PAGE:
The severely injured teacher heard Ramos working his way through classrooms, firing and continuing his spree. He also heard police officers outside his classroom as a student next door in Room 112, was calling out for help.
However, he said he thinks the police had left by that time, moving on down the corridor and so he didn’t hear the cries for help, while Ramos hid behind Reyes’ desk.
‘One of the students from the next-door classroom was saying, ‘Officer, we’re in here. We’re in here.’ But they had already left,’ Reyes said.
After that, Reyes said the shooter then got up from behind his desk and went back into room 112, and continued his rampage.
According to Reyes, officers eventually returned to Room 111 – his classroom – for a second time. He heard them pleading with Ramos to come out, assuring him that they just wanted to speak with him, and would not hurt him.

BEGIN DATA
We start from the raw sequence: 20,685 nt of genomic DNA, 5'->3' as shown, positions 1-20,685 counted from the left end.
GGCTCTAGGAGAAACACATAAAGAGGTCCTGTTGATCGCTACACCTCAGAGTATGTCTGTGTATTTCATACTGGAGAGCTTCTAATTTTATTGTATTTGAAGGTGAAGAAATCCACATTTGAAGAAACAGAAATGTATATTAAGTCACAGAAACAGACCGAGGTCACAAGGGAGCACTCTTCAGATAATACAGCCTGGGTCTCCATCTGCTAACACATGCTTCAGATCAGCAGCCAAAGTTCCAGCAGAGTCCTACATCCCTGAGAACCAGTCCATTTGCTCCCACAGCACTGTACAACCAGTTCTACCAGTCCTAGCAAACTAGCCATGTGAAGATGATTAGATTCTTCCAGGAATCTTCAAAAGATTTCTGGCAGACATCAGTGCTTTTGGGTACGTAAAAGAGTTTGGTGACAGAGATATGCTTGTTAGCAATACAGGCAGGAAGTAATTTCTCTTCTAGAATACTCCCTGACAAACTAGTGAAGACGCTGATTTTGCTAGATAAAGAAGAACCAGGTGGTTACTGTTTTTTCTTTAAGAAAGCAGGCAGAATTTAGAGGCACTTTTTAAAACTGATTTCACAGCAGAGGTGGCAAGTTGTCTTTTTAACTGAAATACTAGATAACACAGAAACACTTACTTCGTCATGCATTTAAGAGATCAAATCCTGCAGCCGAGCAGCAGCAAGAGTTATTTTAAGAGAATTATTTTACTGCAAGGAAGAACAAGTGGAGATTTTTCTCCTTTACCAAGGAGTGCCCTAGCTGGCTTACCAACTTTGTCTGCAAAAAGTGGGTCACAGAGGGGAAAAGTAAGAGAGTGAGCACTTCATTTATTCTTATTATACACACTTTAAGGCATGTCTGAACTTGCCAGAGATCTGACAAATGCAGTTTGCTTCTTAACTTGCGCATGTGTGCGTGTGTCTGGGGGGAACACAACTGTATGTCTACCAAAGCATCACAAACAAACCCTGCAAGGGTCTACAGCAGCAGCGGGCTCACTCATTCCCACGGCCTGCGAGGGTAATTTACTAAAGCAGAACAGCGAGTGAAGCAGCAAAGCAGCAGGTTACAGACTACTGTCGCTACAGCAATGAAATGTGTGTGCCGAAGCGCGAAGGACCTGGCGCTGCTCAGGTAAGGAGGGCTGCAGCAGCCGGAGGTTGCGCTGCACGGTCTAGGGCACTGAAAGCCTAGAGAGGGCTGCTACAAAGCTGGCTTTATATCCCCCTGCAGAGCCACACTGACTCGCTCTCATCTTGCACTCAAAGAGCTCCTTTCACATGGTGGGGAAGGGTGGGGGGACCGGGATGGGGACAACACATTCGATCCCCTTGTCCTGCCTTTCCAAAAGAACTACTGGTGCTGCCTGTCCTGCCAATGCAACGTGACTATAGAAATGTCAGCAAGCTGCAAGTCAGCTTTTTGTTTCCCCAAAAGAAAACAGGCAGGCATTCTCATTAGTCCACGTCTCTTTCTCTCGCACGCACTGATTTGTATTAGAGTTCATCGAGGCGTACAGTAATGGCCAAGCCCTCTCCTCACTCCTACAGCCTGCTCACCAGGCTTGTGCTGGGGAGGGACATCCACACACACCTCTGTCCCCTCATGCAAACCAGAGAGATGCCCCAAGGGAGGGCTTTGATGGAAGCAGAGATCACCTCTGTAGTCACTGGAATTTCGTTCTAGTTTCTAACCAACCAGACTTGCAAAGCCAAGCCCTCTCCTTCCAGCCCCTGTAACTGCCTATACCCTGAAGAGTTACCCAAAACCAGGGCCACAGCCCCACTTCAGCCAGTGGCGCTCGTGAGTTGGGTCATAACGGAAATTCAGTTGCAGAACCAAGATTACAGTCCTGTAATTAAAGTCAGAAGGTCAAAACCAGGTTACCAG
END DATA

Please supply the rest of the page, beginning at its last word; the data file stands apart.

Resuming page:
There was silence, he said, before cops finally breached the door and shot the gunman. Ramos died instantly. However, all 11 students in Room 111 were already dead.
Reyes also described in his interview how the school failed to properly prepare for such a shooting, despite holding active shooter drills, the last, just weeks before the shooting.
During those trainings, he said he noticed the outside door nearest his classroom would not lock.